1. If the weather permits, it is best to groom the cat outdoors.
When the cat is groomed outdoors, dirt, hair and fleas can be left outside the house, which is also beneficial for those who are allergic to cat hair and dander. If you can't do it outdoors, the best place to go is the porch, the bathroom or the public space inside the house.
2. Check the cat's ears, eyes and cat's claws
Before grooming the cat, take this opportunity to check if the cat's ear, cat's eye and cat's claw are clean and have potential disease.
3. Cat ear care
If your cat is healthy, don't pay too much attention to its ears. Check for dirt inside the ear, use a cotton ball to rub the olive oil and remove the dirt. If the cat is constantly grabbing the ear, it is likely to have an ear disease and see if there are black wax marks in the ear. Another reason why cats always scratch their ears may be that their ears are blocked by deafness. If the cat continues to catch it, the veterinarian should be diagnosed.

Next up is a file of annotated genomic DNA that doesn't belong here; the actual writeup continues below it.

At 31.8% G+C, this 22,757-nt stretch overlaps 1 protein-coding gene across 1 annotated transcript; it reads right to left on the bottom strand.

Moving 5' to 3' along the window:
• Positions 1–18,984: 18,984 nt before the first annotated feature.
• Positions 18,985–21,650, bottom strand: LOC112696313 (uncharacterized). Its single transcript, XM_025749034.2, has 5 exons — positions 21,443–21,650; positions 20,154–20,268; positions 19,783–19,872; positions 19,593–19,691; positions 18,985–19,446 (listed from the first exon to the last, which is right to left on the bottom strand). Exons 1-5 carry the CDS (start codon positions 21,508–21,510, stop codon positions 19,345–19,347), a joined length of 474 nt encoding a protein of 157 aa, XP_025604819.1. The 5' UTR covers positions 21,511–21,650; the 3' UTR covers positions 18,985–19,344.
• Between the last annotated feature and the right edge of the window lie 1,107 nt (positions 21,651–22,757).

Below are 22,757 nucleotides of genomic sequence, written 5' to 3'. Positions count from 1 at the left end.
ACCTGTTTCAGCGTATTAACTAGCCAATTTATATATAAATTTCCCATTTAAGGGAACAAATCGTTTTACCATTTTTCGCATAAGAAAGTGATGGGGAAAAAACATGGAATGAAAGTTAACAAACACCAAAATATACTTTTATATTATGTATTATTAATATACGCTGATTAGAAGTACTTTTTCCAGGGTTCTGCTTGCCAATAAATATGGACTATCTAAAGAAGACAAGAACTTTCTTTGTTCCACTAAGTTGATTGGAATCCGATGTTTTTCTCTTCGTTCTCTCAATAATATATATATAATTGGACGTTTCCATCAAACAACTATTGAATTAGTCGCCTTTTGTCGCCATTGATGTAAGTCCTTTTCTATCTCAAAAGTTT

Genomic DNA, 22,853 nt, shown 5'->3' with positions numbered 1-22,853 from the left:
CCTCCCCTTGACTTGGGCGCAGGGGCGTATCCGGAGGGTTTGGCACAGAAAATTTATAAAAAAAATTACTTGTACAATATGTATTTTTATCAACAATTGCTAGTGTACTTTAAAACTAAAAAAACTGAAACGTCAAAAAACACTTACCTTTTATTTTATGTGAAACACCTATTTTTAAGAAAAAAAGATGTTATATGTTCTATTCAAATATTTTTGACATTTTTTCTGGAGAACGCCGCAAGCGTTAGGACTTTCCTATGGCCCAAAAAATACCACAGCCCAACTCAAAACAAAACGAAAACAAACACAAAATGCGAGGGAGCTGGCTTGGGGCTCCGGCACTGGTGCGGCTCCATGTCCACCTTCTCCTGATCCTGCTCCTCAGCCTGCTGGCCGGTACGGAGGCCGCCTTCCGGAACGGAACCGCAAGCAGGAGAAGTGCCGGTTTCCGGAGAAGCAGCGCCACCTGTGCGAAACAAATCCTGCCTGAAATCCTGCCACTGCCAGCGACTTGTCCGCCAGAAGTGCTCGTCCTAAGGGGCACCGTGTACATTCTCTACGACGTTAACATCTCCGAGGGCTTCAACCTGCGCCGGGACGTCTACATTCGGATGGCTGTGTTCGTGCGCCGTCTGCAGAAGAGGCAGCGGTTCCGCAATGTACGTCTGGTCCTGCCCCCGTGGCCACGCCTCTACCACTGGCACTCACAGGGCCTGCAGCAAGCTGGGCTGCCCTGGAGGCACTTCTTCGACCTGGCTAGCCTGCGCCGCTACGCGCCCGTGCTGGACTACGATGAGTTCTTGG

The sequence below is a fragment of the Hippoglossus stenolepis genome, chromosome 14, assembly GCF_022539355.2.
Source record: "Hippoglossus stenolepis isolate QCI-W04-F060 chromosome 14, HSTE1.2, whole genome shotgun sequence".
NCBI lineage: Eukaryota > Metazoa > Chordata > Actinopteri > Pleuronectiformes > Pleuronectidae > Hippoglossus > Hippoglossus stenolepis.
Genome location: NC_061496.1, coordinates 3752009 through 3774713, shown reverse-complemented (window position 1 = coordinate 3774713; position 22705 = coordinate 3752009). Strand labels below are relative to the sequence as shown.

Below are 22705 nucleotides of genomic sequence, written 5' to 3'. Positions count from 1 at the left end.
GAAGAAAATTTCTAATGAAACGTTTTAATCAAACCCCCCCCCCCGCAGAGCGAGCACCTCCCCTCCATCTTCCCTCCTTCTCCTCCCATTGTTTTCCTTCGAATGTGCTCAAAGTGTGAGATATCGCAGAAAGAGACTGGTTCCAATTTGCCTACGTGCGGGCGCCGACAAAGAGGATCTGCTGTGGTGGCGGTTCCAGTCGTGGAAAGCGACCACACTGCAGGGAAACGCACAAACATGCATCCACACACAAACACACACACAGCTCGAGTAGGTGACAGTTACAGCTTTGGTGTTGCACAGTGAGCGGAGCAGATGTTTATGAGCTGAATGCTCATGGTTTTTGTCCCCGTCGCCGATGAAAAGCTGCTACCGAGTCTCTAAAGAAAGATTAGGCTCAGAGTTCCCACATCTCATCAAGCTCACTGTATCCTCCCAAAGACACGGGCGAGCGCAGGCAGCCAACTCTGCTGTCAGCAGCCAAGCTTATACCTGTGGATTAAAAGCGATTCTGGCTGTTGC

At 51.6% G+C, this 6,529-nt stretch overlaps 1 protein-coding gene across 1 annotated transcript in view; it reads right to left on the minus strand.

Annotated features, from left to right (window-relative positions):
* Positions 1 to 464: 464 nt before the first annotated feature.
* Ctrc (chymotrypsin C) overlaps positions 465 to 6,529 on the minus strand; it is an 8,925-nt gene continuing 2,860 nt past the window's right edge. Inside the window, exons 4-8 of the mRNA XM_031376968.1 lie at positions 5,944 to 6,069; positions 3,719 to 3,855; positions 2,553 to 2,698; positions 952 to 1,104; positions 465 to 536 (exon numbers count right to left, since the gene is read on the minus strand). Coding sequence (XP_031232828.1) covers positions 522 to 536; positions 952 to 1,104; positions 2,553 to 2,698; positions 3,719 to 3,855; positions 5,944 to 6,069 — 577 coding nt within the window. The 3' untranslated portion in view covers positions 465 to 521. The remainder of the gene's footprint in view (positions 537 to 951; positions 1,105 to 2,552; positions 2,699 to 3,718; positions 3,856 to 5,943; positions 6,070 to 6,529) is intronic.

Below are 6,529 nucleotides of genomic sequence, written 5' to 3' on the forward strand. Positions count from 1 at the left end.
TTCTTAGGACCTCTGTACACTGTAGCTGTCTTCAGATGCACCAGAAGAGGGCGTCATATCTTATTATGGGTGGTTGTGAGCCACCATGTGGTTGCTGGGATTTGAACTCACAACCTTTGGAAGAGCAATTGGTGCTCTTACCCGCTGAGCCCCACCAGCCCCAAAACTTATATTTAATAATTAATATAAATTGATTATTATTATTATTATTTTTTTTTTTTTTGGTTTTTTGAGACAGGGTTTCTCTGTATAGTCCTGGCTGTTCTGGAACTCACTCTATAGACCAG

4. Cat's eye care
The dirt around the cat's eye can be simply smashed: soak a piece of cotton in warm water and gently wipe the dirt away. The cat's eyes should be bright and clean. If there is inflammation or secretion, the cat may have serious health problems.
5. Wash your face
Long-haired cats tend to have a blocked gland. When this happens, tears flow to the cheeks, leaving unsightly black marks on the face. In order to remove the stains, the cotton balls should be used to dilute the salt water and wipe the hair on the cheeks. If this problem occurs frequently, it is necessary to consult a veterinarian.
6. Check the cat's mouth
Check for tartar on your cat's teeth. Ideally, the cat should be brushed once a week to prevent the formation of tartar. However, your cat may reject this treatment that is detrimental to dignity. If this happens, it is necessary to have the veterinarian remove the tartar and polish it every year.